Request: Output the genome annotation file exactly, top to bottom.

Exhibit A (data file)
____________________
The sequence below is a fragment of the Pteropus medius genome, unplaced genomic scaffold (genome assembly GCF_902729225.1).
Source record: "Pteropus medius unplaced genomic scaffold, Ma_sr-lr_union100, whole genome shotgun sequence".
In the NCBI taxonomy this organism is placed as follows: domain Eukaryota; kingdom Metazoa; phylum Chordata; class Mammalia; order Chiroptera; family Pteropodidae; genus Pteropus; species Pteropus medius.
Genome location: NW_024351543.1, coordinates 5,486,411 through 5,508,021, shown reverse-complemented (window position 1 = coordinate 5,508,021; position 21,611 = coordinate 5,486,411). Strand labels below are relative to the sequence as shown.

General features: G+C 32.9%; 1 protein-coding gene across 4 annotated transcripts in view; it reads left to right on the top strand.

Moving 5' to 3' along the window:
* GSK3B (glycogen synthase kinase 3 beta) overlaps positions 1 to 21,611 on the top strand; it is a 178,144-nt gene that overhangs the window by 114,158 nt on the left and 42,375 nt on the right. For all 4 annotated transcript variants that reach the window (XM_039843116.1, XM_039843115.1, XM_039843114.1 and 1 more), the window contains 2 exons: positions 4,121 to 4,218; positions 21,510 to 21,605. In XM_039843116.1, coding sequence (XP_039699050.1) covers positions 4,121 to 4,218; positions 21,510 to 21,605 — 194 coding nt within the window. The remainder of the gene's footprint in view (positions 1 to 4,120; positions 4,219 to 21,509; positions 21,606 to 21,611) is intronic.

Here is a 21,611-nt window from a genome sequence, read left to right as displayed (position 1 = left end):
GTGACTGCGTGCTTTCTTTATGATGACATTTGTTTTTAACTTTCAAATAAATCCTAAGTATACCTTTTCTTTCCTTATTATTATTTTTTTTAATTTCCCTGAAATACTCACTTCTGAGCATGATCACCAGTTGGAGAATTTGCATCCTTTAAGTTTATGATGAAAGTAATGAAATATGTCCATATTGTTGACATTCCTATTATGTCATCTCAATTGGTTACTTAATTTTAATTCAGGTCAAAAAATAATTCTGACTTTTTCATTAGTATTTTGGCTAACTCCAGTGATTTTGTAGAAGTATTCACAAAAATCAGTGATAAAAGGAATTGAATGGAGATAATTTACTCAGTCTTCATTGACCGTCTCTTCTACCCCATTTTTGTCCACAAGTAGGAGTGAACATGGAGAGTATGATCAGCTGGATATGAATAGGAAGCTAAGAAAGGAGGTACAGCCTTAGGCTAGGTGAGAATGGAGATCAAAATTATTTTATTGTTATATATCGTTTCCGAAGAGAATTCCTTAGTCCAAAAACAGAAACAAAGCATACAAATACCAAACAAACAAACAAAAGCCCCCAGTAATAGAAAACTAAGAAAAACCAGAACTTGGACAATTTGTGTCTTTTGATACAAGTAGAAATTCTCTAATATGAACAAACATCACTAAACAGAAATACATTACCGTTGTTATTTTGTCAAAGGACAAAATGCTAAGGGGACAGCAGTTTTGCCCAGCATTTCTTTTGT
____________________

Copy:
The sequence below is a fragment of the Pteropus medius genome, unplaced genomic scaffold (genome assembly GCF_902729225.1).
Source record: "Pteropus medius unplaced genomic scaffold, Ma_sr-lr_union100, whole genome shotgun sequence".
In the NCBI taxonomy this organism is placed as follows: domain Eukaryota; kingdom Metazoa; phylum Chordata; class Mammalia; order Chiroptera; family Pteropodidae; genus Pteropus; species Pteropus medius.
Genome location: NW_024351543.1, coordinates 5,486,411 through 5,508,021, shown reverse-complemented (window position 1 = coordinate 5,508,021; position 21,611 = coordinate 5,486,411). Strand labels below are relative to the sequence as shown.

General features: G+C 32.9%; 1 protein-coding gene across 4 annotated transcripts in view; it reads left to right on the top strand.

Moving 5' to 3' along the window:
* GSK3B (glycogen synthase kinase 3 beta) overlaps positions 1 to 21,611 on the top strand; it is a 178,144-nt gene that overhangs the window by 114,158 nt on the left and 42,375 nt on the right. For all 4 annotated transcript variants that reach the window (XM_039843116.1, XM_039843115.1, XM_039843114.1 and 1 more), the window contains 2 exons: positions 4,121 to 4,218; positions 21,510 to 21,605. In XM_039843116.1, coding sequence (XP_039699050.1) covers positions 4,121 to 4,218; positions 21,510 to 21,605 — 194 coding nt within the window. The remainder of the gene's footprint in view (positions 1 to 4,120; positions 4,219 to 21,509; positions 21,606 to 21,611) is intronic.

Here is a 21,611-nt window from a genome sequence, read left to right as displayed (position 1 = left end):
GTGACTGCGTGCTTTCTTTATGATGACATTTGTTTTTAACTTTCAAATAAATCCTAAGTATACCTTTTCTTTCCTTATTATTATTTTTTTTAATTTCCCTGAAATACTCACTTCTGAGCATGATCACCAGTTGGAGAATTTGCATCCTTTAAGTTTATGATGAAAGTAATGAAATATGTCCATATTGTTGACATTCCTATTATGTCATCTCAATTGGTTACTTAATTTTAATTCAGGTCAAAAAATAATTCTGACTTTTTCATTAGTATTTTGGCTAACTCCAGTGATTTTGTAGAAGTATTCACAAAAATCAGTGATAAAAGGAATTGAATGGAGATAATTTACTCAGTCTTCATTGACCGTCTCTTCTACCCCATTTTTGTCCACAAGTAGGAGTGAACATGGAGAGTATGATCAGCTGGATATGAATAGGAAGCTAAGAAAGGAGGTACAGCCTTAGGCTAGGTGAGAATGGAGATCAAAATTATTTTATTGTTATATATCGTTTCCGAAGAGAATTCCTTAGTCCAAAAACAGAAACAAAGCATACAAATACCAAACAAACAAACAAAAGCCCCCAGTAATAGAAAACTAAGAAAAACCAGAACTTGGACAATTTGTGTCTTTTGATACAAGTAGAAATTCTCTAATATGAACAAACATCACTAAACAGAAATACATTACCGTTGTTATTTTGTCAAAGGACAAAATGCTAAGGGGACAGCAGTTTTGCCCAGCATTTCTTTTGT